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Cabinet Decisions and Other Announcements

The Second Press Conference by the Chief Cabinet Secretary (After the Security Council Meeting on the Launch by North Korea)

Wednesday, December 12, 2012

December 12, 2012 from 11:49 am
[Provisional translation]

Opening Statement by Chief Cabinet Secretary Fujimura

  1. The government has convened the Security Council a short while ago, and discussed "the matter of the launch of the missile by North Korea, which it calls a "satellite"". Taking into account the various information we gathered in a comprehensive manner, it is judged that North Korea launched the missile, which it calls a "satellite" at approximately 09:49 today.
    Although it is estimated that the missile, which North Korea calls a "satellite", passed over Okinawa, no falling objects within our territory or in our vicinity has been identified as of now. Also, the destruction measures by the Self-Defense Forces (SDF) was not implemented. The Government continues to engage in the confirmation process on whether there has been any fallen object within our territory and vicinity through related organizations.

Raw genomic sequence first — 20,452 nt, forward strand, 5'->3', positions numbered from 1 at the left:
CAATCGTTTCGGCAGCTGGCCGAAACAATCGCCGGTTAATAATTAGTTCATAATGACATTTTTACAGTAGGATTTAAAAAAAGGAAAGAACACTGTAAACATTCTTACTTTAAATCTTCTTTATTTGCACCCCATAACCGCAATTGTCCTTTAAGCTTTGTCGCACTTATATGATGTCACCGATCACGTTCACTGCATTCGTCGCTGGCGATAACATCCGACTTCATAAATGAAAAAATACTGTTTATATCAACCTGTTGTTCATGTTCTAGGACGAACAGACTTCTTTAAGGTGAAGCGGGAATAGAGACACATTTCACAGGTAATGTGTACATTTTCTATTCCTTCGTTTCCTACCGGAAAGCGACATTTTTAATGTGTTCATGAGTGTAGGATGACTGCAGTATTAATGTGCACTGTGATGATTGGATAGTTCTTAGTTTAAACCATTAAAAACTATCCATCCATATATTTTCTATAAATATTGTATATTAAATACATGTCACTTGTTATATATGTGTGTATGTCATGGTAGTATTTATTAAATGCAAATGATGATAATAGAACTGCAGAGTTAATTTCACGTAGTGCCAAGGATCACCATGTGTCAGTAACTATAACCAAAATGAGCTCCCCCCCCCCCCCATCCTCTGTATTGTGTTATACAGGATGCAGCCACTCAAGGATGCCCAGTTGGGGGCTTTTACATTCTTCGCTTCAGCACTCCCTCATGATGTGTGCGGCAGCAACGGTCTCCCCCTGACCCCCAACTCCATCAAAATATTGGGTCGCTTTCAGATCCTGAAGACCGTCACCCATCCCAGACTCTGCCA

2. Prime Minister and Deputy Prime Minister as well as myself (Chief Cabinet Secretary) received the situation report at the Crisis Management Center immediately after the launch, and convened the Security Council a short while ago, where we conducted the compilation of the information obtained regarding the launch. I would like to share the more details as follows:

    • It is estimated that the first rocket fell to approximately 200 kilometers west of the Korean Peninsula in the Yellow Sea, the second one to approximately 300 kilometers south-west in the East China Sea and the third one to approximately 300 kilometers east of the Philippines in the Pacific Ocean.

    • It is judged that the missile flew over Okinawa after the launch.

    • Although no falling objects within our territory or in our vicinity has been identified as of now, we continue to engage in the confirmation process on whether there has been any fallen object within our territory and vicinity.